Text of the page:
On Nov. 20, 1965 the Free Speech Movement (FSM) of the University of California, Berkeley, organized a protest of several thousand students outside a meeting of the Regents of the University of California. The regents were gathered to discuss how to deal with the FSM. The movement had grown out of students involved in the Civil Rights movement and became a sign of the power of student activism that would be a trademark of the 1960s.
The FSM had its beginnings with students involved with CORE (Congress on Racial Equality) and the Southern Civil Rights movement. In the summer of 1964 some U.C. Berkeley students had gone south to work with CORE and returned for the new school year in September 1964. The CORE students set up tables on the Berkeley campus asking for donations and new members. The school president, Clark Kerr, banned political activity and suspended eight students of CORE. One of those suspended was Mario Savio who had taught at a freedom school run by CORE in McComb, Miss. during the summer. Savio would later become the spokesman for the movement. California and the United States were in the middle of the Cold War at the time, when any political activity outside of the norm was considered subversive and labeled as communist. Kerr and many other Californians saw the spread of the Civil Rights movement to the U.C. campus in this light and tried to stop it.
On October 1, Jack Weinberg was arrested for running a CORE table on campus. Spontaneously, hundreds of students surrounded the police car Weinberg was being taken away in. Weinberg, the squad car, and hundreds of students would stay for the next 32 hours until Weinberg was released under a compromise worked out between President Kerr and the students. In response, the FSM was formed on October 4 with the goals of gaining the right to free speech for student activists.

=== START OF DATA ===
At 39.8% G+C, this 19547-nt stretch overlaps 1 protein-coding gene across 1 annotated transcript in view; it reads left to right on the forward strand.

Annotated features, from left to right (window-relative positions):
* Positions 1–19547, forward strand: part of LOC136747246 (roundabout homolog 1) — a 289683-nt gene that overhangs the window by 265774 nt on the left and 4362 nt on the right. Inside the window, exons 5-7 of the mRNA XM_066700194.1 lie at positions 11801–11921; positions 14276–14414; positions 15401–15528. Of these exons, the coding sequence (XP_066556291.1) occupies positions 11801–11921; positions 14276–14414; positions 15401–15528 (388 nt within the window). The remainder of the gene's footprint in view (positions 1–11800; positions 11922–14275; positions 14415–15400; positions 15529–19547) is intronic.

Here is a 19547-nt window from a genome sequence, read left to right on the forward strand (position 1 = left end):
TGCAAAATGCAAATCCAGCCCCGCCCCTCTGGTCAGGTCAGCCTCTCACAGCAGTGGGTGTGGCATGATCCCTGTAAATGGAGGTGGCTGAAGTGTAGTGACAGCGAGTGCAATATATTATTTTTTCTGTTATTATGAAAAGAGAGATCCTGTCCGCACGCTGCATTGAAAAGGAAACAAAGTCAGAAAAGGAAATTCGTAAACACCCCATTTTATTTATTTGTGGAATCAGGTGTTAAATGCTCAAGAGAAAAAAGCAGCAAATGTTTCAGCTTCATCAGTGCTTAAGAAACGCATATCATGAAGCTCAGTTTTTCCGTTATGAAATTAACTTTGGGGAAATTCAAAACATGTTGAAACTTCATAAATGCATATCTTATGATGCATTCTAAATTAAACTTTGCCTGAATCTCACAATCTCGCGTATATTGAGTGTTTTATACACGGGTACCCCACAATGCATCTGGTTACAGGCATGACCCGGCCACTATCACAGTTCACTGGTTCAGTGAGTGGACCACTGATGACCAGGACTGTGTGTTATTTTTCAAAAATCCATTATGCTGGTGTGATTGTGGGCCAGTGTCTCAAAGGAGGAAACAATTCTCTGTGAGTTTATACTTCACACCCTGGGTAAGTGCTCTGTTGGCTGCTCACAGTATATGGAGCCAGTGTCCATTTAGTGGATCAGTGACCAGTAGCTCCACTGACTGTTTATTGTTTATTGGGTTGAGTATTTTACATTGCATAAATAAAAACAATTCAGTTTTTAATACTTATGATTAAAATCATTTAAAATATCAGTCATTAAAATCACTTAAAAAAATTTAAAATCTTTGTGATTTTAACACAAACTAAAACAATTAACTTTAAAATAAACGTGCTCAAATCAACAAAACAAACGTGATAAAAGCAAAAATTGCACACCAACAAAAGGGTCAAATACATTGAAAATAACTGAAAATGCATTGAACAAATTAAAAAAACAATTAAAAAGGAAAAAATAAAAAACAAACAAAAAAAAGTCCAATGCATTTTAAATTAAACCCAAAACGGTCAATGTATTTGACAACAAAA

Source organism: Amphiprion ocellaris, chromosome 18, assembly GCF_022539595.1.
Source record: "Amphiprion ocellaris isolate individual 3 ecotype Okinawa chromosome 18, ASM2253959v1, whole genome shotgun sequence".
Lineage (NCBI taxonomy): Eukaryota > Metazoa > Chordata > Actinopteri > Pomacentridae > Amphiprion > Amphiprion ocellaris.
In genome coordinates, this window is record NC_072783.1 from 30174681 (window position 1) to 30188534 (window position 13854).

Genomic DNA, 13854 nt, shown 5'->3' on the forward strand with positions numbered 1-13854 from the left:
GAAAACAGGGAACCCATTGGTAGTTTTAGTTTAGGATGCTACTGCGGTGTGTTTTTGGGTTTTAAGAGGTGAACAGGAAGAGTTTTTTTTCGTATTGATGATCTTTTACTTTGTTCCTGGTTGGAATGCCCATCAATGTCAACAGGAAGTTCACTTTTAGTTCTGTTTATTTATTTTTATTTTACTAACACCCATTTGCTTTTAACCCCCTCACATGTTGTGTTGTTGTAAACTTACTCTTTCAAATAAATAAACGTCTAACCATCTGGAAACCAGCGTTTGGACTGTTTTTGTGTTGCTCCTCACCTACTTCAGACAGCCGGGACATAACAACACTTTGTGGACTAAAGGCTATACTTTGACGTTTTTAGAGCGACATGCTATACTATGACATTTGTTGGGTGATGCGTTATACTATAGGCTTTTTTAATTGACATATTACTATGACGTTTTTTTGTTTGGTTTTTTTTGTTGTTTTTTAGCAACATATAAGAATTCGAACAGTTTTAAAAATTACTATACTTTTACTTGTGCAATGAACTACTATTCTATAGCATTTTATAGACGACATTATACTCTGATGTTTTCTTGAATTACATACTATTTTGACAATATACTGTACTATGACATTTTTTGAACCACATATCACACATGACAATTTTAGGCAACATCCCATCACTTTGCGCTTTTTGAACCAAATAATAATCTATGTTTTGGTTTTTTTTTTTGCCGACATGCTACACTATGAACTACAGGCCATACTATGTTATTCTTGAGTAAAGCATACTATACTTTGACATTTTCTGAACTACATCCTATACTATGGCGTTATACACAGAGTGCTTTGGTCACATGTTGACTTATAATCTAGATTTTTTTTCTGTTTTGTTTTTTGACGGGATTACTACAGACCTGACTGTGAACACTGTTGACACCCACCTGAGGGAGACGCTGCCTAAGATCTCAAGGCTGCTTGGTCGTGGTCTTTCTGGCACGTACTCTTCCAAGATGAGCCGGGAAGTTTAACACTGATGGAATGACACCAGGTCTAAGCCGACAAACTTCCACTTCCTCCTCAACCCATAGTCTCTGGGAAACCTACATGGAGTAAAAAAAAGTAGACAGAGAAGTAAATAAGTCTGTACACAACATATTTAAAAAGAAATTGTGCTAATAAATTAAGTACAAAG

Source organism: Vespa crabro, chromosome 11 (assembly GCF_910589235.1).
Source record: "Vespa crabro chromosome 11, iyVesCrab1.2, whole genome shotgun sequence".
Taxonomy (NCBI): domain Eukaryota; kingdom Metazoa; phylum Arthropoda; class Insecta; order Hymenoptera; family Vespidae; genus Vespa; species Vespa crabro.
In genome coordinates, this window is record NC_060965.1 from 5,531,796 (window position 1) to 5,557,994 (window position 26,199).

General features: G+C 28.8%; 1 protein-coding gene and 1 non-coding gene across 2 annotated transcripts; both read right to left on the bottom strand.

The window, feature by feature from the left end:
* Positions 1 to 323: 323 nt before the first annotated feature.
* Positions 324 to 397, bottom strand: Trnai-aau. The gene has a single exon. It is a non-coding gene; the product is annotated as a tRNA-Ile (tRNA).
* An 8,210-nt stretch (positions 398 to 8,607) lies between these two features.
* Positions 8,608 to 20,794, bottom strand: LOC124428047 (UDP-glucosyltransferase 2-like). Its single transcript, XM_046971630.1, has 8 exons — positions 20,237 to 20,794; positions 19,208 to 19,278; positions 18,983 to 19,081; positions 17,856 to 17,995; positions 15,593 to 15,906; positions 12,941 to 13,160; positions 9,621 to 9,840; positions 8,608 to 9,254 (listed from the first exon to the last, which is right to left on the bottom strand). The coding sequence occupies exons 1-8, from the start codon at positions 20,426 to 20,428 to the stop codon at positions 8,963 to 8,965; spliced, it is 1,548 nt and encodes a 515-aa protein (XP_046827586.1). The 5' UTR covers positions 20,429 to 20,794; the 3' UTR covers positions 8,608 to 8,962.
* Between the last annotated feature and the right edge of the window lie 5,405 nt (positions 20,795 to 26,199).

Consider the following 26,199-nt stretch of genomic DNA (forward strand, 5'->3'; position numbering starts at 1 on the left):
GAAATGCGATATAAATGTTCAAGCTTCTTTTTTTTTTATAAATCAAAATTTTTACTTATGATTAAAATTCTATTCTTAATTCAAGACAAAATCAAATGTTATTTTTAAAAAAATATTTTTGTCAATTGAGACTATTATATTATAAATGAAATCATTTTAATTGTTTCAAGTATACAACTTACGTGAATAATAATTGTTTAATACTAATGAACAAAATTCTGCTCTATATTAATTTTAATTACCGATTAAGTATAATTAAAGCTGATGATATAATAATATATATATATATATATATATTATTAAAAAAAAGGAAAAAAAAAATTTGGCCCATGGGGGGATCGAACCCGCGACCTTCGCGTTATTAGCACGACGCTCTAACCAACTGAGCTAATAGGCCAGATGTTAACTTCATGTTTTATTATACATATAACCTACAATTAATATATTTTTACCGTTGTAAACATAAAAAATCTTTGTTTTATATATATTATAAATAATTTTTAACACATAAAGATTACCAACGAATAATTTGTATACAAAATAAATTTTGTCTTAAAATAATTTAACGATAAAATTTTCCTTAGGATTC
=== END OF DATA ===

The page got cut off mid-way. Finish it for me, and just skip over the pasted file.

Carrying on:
Over the next several months the FSM had a running battle with the school administration using rallies, marches, petitions, and arrests to press their point. By December, 1964, the students had won their demands and opened up political activity on the U.C. Berkeley campus.
The FSM not only symbolized the power of student activism, but the influence of the Civil Rights movement on California students. The students that were initially cited and arrested by the school were all members of CORE, a national Civil Rights organization dedicated to ending racism. The FSM also used nonviolent tactics learned from students who had gone South to help African Americans. The FSM also marked the beginnings of the New Left, young activists who felt that society and democracy had been compromised by America's fear of communism and new ideas like those of the FSM and the Civil Rights movement. In opening up the right to free speech and political activity on the U.C. Berkeley campus, these students showed the far-reaching influence of the Civil Rights movement outside of the South. Their activism would pave the way for future students in California who would focus on the Vietnam War, and political power for people of color.
- Students analyze the development of federal civil and voting rights.